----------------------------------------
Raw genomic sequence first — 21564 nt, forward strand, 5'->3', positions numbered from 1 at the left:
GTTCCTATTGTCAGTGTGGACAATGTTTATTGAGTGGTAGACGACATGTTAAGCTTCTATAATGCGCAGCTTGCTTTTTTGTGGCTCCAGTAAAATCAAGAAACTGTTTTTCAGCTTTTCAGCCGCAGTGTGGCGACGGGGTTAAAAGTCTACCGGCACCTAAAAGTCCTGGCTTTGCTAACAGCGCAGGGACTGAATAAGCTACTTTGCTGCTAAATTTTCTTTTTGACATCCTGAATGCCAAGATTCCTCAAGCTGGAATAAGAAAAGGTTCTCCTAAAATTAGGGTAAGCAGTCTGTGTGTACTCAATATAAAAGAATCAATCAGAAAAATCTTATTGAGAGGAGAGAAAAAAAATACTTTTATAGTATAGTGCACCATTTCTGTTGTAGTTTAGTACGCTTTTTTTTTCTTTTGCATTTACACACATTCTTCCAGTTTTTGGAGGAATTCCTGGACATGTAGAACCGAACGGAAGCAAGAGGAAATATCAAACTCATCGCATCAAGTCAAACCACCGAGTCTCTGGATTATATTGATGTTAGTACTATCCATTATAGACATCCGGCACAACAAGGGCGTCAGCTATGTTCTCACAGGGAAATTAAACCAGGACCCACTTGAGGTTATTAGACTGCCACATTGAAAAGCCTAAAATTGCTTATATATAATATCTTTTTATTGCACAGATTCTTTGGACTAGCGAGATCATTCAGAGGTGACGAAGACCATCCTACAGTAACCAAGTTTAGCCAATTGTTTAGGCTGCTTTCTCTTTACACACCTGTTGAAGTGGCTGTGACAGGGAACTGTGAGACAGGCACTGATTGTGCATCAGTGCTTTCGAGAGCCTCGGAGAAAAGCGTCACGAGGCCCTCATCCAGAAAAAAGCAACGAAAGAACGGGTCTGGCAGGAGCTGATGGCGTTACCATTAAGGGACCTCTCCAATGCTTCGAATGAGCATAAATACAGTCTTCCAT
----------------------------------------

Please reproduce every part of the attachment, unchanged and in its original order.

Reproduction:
Raw genomic sequence first — 21564 nt, forward strand, 5'->3', positions numbered from 1 at the left:
GTTCCTATTGTCAGTGTGGACAATGTTTATTGAGTGGTAGACGACATGTTAAGCTTCTATAATGCGCAGCTTGCTTTTTTGTGGCTCCAGTAAAATCAAGAAACTGTTTTTCAGCTTTTCAGCCGCAGTGTGGCGACGGGGTTAAAAGTCTACCGGCACCTAAAAGTCCTGGCTTTGCTAACAGCGCAGGGACTGAATAAGCTACTTTGCTGCTAAATTTTCTTTTTGACATCCTGAATGCCAAGATTCCTCAAGCTGGAATAAGAAAAGGTTCTCCTAAAATTAGGGTAAGCAGTCTGTGTGTACTCAATATAAAAGAATCAATCAGAAAAATCTTATTGAGAGGAGAGAAAAAAAATACTTTTATAGTATAGTGCACCATTTCTGTTGTAGTTTAGTACGCTTTTTTTTTCTTTTGCATTTACACACATTCTTCCAGTTTTTGGAGGAATTCCTGGACATGTAGAACCGAACGGAAGCAAGAGGAAATATCAAACTCATCGCATCAAGTCAAACCACCGAGTCTCTGGATTATATTGATGTTAGTACTATCCATTATAGACATCCGGCACAACAAGGGCGTCAGCTATGTTCTCACAGGGAAATTAAACCAGGACCCACTTGAGGTTATTAGACTGCCACATTGAAAAGCCTAAAATTGCTTATATATAATATCTTTTTATTGCACAGATTCTTTGGACTAGCGAGATCATTCAGAGGTGACGAAGACCATCCTACAGTAACCAAGTTTAGCCAATTGTTTAGGCTGCTTTCTCTTTACACACCTGTTGAAGTGGCTGTGACAGGGAACTGTGAGACAGGCACTGATTGTGCATCAGTGCTTTCGAGAGCCTCGGAGAAAAGCGTCACGAGGCCCTCATCCAGAAAAAAGCAACGAAAGAACGGGTCTGGCAGGAGCTGATGGCGTTACCATTAAGGGACCTCTCCAATGCTTCGAATGAGCATAAATACAGTCTTCCAT